An agreement for German investors to take over the trainer aircraft business of the insolvent Grob Aerospace group might have cleared the way for a separate deal to resurrect the SPn light business jet program. On January 28, Grob’s insolvency administrator, Dr. Michael Jaffe, announced a deal under which H3 Aerospace and the Fortius Mittelstandskapital AG financial group assumed control of the trainer business at Grob’s Tussenhausen-Mattsies site in southern Germany beginning February 1. The financial terms of the agreement have not been disclosed.
In the wake of the long-awaited partial resolution of Grob’s insolvency
proceedings, plans are moving forward whereby one or more of Grob’s main creditors, backed by other undisclosed investors, might take control of the SPn. Following the January 28 creditors’ meeting in Munich, Jaffe indicated that SPn development and production work may stay at Tussenhausen-Mattsies.
According to sources close to the negotiations, prospective investors–including at least one of the company’s creditors and one or more SPn customers–are preparing a takeover plan that involves restructuring the program’s supply chain and restarting marketing activities. Unlike the other creditor-backed plan Jaffe has disclosed, this plan might result in the program being moved across the border from the Grob factory at Tussenhausen-Mattsies to Switzerland, where the also-insolvent Grob Aerospace AG holding group is headquartered.
Industry sources have told AIN that Grob Aerospace AG CEO Niall Olver is willing to lead a plan to restart the program. However, neither Olver nor the company is making any official comment.
Meanwhile, H3 Aerospace has relaunched the old Grob Aerospace training aircraft business under the name Grob Aircraft. This raises the question of whether the Grob name could still be used with the SPn brand–an issue that might spark legal action.
All SPn order contracts were legally dissolved when Grob was officially declared insolvent on Nov. 1, 2008. However, according to the company, only one customer had actually asked to cancel its order for the new aircraft following the company’s provisional insolvency filing on Aug. 18, 2008. Olver worked around the clock to find new backers for Grob before its insolvency was confirmed and he came close to sealing deals with several prospective parties from both inside and outside the aviation industry.
The SPn program attracted buyers for more than 100 copies of the $7.7 million composite twinjet, including 25 ordered by Alpha Flying for its U.S.-based PlaneSense fractional ownership program. The aircraft had been due to complete certification by the end of last year, and Grob was preparing to deliver the first 35 aircraft this year before increasing annual production to 48. Before the insolvency, the company had intended to open a completions and delivery center for the SPn at St. Gallen-Altenrhein Airport in Switzerland, which would have opened in this year’s second quarter. Grob also had a U.S. subsidiary based at Portsmouth, N.H., which, before being declared insolvent itself, was handling North American sales and eventually would have taken over product support.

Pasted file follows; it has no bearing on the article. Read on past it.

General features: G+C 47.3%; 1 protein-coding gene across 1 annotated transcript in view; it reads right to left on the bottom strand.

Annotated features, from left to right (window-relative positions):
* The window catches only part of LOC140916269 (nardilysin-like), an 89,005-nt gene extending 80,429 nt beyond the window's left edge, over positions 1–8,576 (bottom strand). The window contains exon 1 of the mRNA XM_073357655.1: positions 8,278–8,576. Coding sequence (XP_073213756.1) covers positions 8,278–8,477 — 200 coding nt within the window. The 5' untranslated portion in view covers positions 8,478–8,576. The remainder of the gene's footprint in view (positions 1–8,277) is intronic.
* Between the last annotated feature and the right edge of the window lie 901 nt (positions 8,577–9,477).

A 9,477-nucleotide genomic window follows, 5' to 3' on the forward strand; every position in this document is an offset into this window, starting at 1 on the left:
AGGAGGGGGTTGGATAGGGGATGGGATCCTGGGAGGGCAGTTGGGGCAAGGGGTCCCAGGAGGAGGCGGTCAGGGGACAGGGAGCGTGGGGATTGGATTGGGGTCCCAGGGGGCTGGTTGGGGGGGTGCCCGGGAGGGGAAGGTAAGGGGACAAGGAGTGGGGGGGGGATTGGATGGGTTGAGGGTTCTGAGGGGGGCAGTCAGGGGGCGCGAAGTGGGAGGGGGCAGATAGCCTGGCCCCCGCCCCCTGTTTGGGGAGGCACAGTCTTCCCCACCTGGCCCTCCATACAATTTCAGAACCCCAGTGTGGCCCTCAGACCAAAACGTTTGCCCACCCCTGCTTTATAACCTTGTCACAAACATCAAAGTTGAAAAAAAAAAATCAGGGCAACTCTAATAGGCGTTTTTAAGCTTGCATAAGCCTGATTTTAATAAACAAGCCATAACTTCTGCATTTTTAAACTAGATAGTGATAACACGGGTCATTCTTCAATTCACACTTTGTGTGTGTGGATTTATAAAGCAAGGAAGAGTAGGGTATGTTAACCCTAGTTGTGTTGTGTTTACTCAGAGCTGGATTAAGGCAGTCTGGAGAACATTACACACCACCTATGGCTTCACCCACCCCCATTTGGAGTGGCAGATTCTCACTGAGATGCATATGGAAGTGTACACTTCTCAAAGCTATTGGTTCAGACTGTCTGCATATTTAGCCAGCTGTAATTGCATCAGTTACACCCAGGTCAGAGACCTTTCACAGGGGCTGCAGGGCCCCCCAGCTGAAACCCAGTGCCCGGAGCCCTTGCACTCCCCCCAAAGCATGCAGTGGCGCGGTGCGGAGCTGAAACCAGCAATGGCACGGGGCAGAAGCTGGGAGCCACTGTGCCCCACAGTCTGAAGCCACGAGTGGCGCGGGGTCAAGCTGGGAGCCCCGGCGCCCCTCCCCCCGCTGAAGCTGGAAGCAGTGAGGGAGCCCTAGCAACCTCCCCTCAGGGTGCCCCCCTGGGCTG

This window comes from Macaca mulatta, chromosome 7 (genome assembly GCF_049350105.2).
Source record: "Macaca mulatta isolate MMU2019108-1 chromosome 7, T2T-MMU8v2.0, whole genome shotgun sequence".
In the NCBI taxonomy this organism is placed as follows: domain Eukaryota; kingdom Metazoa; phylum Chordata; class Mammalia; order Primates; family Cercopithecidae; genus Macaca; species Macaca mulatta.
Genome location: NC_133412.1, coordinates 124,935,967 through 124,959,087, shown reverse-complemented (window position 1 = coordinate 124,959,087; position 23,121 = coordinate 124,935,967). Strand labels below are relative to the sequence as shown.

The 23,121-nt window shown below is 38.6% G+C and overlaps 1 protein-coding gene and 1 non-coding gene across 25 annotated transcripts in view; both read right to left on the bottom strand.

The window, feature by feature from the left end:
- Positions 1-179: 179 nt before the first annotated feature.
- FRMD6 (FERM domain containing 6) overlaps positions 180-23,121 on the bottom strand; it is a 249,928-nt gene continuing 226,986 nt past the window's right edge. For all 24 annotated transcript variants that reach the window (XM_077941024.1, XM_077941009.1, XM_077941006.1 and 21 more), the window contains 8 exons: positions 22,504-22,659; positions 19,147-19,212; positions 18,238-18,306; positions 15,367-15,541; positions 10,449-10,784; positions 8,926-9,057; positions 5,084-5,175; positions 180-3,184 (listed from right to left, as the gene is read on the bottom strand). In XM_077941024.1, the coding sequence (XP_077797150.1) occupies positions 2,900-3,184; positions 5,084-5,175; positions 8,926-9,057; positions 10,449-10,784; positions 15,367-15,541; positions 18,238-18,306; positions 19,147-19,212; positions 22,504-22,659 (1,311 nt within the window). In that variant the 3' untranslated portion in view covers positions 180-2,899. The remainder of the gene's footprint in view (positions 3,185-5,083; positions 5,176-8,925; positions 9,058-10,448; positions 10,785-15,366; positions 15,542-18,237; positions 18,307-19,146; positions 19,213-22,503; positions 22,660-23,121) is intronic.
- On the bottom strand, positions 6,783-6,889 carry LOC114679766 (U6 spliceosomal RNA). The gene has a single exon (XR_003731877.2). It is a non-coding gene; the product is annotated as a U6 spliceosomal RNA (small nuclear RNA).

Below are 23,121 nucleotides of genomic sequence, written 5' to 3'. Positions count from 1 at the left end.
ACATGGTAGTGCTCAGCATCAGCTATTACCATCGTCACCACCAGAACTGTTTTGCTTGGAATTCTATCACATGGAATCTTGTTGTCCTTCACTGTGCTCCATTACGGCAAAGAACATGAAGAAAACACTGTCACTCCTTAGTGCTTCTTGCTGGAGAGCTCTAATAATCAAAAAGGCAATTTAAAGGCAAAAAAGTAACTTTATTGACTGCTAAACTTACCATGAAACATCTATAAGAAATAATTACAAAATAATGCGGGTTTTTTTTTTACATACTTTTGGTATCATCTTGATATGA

Launched in 2005, the SPn was originally slated to complete certification by the end of the third quarter of 2007. However, the fatal crash of the second prototype aircraft in 2006 caused a delay of at least nine months. Barely two weeks before being forced to declare provisional insolvency after the sudden withdrawal of its main investor, Grob had achieved the first flight of the fourth prototype aircraft and flight testing was well advanced. Germany’s LBA airworthiness authorities were handling the certification on behalf of the EASA.
The SPn is officially classed as a light business jet in terms of weight. However, it offers a significantly larger and more versatile cabin than is normally associated with this class. It was originally conceived partly for utility operations as a replacement for the ubiquitous Beechcraft King Air twin turboprop, and, as such, promises excellent airfield performance.
In the first instance, the resumption of manufacturing and support for the trainers will secure about 100 jobs at the former Grob plant. According to Jaffe, Fortius and H3 are committed to expanding the training aircraft business and expanding employment. Throughout the insolvency process, a core team of employees under the leadership of Andreas Strohmayer had kept the Tussenhausen-Mattsies factory in operational condition.